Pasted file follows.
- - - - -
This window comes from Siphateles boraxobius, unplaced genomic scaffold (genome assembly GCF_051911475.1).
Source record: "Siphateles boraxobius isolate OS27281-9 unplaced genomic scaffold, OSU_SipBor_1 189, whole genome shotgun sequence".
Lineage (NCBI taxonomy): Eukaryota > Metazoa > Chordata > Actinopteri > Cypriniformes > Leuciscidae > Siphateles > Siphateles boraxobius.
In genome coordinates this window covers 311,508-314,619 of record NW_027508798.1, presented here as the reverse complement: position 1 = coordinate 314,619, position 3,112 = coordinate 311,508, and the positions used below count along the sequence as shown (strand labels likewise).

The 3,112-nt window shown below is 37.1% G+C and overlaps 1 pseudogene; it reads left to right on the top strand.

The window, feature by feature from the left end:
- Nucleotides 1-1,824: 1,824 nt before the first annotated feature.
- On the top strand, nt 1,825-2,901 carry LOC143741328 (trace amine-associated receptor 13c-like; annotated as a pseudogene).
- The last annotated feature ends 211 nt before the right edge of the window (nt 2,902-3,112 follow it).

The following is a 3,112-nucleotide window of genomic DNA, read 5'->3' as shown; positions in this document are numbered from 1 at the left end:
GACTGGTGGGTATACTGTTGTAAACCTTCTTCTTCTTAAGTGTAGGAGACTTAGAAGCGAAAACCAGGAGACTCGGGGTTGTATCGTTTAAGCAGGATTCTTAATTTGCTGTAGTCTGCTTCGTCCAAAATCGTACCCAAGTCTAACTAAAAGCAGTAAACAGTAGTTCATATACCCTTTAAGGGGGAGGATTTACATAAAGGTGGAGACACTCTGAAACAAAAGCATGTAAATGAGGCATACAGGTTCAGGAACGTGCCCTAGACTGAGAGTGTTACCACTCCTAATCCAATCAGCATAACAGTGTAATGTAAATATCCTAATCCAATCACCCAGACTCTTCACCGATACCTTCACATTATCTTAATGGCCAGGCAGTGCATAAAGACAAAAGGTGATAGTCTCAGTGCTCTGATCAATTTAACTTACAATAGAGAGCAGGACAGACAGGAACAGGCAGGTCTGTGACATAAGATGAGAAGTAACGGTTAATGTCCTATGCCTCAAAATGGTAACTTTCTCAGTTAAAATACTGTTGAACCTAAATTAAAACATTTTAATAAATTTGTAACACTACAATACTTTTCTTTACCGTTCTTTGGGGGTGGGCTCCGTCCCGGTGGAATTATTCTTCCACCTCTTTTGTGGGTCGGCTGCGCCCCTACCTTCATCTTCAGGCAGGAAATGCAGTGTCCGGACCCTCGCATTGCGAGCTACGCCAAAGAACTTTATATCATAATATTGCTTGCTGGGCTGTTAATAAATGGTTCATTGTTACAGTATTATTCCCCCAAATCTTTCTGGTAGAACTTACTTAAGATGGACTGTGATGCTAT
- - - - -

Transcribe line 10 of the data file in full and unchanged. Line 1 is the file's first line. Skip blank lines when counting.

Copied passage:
The following is a 3,112-nucleotide window of genomic DNA, read 5'->3' as shown; positions in this document are numbered from 1 at the left end: